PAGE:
JzB

mab said...

I looked at Japan's monetary system a few years ago. I'm far from an expert, but if memory serves the Fed's target rate is a better comparison to Japan's discount rate.

With the Fed, the discount rate is a "penalty" rate (no joke!). Its purpose is to encourage banks to seek reserves from other banks rather than the Fed. Japan's system is slightly different and I believe their discount rate is non-collateral based. Not that it matters much. At this point they're both fog a mirror based lending systems.

It's amazing and hard to believe but most of these monetary dingbats don't even understand how their reserve systems work. As if trillions in excess reserves are going to help main st.

Even so called "smart" guys like Hussman don't understand reserve based banking. I use quotation marks because Hussman quotes Mish from time to time.

Troy said...

http://research.stlouisfed.org/fred2/graph/?g=oSn

YOY 25-54 pop growth and the Fed hit 0% simultaneously.

Fascinating.

CAPCHA: 45 trydead

Troy said...

The Fed bubble machine works better than the the BoJ bubble machine.

in real terms we're 15% below the 3/2000 high, and just above the 2007 high (1764)

http://allstarcharts.com/inflation-adjusted-sp500-chart/

Japan didn't have much of a bubble machine running, that's how they got their strong yen regime (80).

http://research.stlouisfed.org/fred2/series/EXJPUS

Once Abe took over tho, they've been off to the races:

http://research.stlouisfed.org/fred2/graph/?g=oSu

It was when I realized Japan had the leeway to weaken their yen 50% (!) that I saw maybe Japan wasn't too terribly screwed, at least in the short-term.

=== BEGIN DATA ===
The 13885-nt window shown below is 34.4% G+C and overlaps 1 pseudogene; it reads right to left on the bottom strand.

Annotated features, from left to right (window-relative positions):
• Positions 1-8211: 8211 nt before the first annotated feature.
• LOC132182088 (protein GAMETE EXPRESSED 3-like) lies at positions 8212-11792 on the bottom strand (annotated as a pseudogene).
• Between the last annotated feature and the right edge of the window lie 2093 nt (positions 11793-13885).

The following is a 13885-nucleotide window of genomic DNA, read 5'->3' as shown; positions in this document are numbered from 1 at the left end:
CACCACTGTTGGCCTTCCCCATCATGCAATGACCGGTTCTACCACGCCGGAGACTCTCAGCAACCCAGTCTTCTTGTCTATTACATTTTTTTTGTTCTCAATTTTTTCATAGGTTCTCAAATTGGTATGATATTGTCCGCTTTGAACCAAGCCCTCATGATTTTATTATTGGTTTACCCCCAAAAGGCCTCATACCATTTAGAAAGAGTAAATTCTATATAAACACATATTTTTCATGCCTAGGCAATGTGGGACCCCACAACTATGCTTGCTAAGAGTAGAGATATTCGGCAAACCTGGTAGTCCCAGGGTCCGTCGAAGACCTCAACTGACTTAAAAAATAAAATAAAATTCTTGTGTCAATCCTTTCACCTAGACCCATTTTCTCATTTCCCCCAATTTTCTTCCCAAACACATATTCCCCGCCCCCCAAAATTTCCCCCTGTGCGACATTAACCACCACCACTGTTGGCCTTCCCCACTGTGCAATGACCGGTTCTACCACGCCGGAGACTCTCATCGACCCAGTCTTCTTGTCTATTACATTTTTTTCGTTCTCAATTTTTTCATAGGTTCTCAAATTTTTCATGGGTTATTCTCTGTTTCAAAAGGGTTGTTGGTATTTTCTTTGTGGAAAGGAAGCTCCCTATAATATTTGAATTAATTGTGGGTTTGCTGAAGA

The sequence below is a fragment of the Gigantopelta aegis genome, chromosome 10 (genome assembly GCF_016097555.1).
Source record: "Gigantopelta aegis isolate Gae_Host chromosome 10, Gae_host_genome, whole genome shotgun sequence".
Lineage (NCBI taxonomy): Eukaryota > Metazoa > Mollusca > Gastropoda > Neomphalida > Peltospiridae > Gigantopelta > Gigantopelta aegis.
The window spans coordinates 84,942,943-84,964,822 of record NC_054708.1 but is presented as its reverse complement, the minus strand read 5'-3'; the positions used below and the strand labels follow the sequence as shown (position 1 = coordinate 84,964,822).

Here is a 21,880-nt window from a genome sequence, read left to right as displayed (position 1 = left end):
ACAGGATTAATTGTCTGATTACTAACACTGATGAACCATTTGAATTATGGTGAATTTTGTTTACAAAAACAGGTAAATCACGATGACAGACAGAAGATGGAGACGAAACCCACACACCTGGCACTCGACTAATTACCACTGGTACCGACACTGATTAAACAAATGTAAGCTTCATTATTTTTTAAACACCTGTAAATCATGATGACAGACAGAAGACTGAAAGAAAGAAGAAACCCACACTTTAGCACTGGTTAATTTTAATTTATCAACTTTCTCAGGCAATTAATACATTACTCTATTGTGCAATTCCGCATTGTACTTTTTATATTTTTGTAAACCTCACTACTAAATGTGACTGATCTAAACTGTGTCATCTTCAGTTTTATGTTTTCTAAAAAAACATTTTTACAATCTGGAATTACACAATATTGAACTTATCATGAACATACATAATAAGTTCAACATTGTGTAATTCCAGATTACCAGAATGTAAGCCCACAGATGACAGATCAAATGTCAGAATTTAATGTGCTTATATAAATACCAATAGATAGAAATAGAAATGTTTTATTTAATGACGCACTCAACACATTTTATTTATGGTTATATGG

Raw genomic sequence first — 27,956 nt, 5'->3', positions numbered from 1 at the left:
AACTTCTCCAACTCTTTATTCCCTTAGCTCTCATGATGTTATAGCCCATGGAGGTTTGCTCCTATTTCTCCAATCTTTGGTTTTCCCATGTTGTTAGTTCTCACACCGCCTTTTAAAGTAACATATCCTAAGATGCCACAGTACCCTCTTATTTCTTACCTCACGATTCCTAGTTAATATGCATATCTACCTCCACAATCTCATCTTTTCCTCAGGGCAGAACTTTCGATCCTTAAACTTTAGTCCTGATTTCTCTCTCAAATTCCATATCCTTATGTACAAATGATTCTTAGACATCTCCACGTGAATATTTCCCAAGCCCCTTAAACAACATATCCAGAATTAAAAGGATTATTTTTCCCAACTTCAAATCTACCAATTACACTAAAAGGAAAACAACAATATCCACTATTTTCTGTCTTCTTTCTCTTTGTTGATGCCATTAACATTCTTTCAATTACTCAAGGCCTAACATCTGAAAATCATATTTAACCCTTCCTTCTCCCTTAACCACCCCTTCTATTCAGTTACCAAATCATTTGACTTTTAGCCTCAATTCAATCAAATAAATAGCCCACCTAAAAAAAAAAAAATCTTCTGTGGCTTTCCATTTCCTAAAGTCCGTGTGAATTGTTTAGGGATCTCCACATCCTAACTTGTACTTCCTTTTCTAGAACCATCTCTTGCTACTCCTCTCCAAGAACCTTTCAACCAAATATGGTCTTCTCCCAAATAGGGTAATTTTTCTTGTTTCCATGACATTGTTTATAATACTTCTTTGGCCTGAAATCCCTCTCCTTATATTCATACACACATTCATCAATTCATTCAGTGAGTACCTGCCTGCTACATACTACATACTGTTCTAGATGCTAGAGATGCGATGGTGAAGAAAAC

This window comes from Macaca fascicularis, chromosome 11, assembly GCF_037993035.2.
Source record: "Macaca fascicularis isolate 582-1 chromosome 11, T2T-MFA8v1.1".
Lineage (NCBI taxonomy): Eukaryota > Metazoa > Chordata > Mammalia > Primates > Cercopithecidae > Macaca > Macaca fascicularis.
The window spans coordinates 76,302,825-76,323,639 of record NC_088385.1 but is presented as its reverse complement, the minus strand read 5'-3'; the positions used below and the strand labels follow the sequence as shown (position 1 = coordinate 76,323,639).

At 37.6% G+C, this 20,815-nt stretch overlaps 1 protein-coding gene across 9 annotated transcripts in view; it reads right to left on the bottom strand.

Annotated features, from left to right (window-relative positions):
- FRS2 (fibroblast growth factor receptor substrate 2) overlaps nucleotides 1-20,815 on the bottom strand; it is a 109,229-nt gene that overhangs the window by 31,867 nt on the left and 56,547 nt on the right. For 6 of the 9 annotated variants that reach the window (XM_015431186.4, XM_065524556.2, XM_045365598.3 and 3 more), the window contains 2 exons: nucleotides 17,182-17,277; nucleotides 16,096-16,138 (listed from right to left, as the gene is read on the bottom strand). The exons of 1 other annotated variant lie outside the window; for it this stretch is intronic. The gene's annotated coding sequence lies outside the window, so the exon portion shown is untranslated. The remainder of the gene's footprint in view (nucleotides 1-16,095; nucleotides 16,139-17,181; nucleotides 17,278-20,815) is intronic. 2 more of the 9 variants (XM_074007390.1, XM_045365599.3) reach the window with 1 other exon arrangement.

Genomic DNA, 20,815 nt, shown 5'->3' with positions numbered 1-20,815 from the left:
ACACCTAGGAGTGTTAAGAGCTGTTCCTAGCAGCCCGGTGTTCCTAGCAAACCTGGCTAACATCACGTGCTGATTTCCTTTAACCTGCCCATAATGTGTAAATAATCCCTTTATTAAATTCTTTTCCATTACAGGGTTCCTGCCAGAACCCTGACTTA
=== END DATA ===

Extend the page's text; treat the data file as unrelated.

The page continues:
In the medium-term (this decade and next) I have no idea how their falling workforce is going to pay off the JGBs the boomers hold.

Taxes basically have to double for them. That's pain.

Rob Dawg said...

Hey. I'm looking to lock up my wealth for anywhere from 7 to 30 years in an asymmetrical disadvantageous contract with a counterparty who can unilaterally abrogate or modify the terms as well as devalue the currency in which I will be repaid.

BONDS!

Stagflationary Mark said...

Jazzbumpa,

It's not every day you get to see a "ball-of-string" graph. Is that apotropaic, too?

It's actually the hairball of a black cat that crossed my path. No big deal! Not a bad omen at all!

Stagflationary Mark said...

mab,

As if trillions in excess reserves are going to help main st.

I think they'd need to be converted to excess preserves. Can't ever have too much strawberry jam to go with the pickle we're in.

Stagflationary Mark said...

Troy,

YOY 25-54 pop growth and the Fed hit 0% simultaneously.

Fascinating.


It's almost like that's the age group that likes to spend money the most. Go figure.

Stagflationary Mark said...

Troy,

Taxes basically have to double for them. That's pain.

Does that count the lack of spending that will occur when the taxes kick in? If so, wouldn't it have to more than double?

Stagflationary Mark said...

Rob Dawg,

That's pretty much what I've done (with long-term TIPS and I-Bonds). Sounds sort of silly when you word it that way.

On the other hand, I've seen worse. I worked at a company that was cooking the books. They did not have a monetary printing press to fall back on once the you know what and the fan met up. Go figure.